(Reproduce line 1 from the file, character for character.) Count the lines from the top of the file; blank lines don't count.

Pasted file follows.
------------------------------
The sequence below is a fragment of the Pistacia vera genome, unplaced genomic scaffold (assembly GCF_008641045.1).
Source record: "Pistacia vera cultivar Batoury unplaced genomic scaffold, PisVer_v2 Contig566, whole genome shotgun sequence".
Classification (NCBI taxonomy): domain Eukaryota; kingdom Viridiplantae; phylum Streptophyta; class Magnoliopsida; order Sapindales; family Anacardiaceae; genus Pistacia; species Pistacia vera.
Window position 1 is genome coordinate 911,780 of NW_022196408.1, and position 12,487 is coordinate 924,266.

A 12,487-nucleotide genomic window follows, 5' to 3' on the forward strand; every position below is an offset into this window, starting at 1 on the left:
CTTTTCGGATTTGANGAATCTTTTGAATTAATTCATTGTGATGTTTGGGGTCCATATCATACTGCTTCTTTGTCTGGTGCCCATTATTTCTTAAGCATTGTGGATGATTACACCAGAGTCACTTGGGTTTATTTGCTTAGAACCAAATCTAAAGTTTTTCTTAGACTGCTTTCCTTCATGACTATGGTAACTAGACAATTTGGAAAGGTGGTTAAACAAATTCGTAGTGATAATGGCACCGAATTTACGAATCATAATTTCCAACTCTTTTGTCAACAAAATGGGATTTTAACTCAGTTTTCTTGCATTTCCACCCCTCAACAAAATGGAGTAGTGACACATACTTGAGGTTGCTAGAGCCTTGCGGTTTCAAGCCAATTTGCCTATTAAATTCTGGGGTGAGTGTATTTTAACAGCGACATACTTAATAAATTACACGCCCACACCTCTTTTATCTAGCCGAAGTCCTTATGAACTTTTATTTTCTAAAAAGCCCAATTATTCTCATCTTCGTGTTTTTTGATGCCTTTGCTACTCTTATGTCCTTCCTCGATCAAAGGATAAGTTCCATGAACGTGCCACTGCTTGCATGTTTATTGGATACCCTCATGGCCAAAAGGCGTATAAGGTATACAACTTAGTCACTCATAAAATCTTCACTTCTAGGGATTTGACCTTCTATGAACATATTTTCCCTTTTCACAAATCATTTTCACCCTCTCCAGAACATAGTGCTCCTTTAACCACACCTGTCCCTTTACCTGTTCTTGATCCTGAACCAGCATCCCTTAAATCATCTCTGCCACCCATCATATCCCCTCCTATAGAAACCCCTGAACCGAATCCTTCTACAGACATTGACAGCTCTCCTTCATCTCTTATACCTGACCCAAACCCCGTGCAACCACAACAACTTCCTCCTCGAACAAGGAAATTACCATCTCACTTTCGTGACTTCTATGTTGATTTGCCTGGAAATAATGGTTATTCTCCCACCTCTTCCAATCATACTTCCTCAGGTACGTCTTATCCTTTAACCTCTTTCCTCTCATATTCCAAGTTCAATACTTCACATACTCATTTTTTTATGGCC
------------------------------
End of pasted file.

The sequence below is a fragment of the Pistacia vera genome, unplaced genomic scaffold (assembly GCF_008641045.1).